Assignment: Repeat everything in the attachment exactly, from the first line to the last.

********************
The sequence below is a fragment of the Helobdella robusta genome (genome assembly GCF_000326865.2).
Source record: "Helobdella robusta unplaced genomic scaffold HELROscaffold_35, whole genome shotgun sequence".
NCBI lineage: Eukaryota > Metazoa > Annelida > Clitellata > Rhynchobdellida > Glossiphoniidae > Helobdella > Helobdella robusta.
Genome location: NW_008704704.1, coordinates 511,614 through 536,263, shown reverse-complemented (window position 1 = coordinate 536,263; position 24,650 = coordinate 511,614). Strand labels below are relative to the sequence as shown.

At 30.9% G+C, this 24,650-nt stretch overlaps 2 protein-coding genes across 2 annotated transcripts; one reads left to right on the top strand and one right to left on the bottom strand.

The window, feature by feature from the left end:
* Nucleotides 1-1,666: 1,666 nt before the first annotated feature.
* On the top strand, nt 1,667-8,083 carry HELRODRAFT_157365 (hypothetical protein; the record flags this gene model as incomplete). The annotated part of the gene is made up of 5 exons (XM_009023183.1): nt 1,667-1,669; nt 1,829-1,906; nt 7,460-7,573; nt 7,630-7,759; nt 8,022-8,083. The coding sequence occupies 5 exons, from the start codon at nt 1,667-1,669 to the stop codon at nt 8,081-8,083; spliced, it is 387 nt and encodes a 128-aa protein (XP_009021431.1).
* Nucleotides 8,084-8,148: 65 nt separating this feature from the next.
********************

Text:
The sequence below is a fragment of the Helobdella robusta genome (genome assembly GCF_000326865.2).
Source record: "Helobdella robusta unplaced genomic scaffold HELROscaffold_35, whole genome shotgun sequence".
NCBI lineage: Eukaryota > Metazoa > Annelida > Clitellata > Rhynchobdellida > Glossiphoniidae > Helobdella > Helobdella robusta.
Genome location: NW_008704704.1, coordinates 511,614 through 536,263, shown reverse-complemented (window position 1 = coordinate 536,263; position 24,650 = coordinate 511,614). Strand labels below are relative to the sequence as shown.

At 30.9% G+C, this 24,650-nt stretch overlaps 2 protein-coding genes across 2 annotated transcripts; one reads left to right on the top strand and one right to left on the bottom strand.

The window, feature by feature from the left end:
* Nucleotides 1-1,666: 1,666 nt before the first annotated feature.
* On the top strand, nt 1,667-8,083 carry HELRODRAFT_157365 (hypothetical protein; the record flags this gene model as incomplete). The annotated part of the gene is made up of 5 exons (XM_009023183.1): nt 1,667-1,669; nt 1,829-1,906; nt 7,460-7,573; nt 7,630-7,759; nt 8,022-8,083. The coding sequence occupies 5 exons, from the start codon at nt 1,667-1,669 to the stop codon at nt 8,081-8,083; spliced, it is 387 nt and encodes a 128-aa protein (XP_009021431.1).
* Nucleotides 8,084-8,148: 65 nt separating this feature from the next.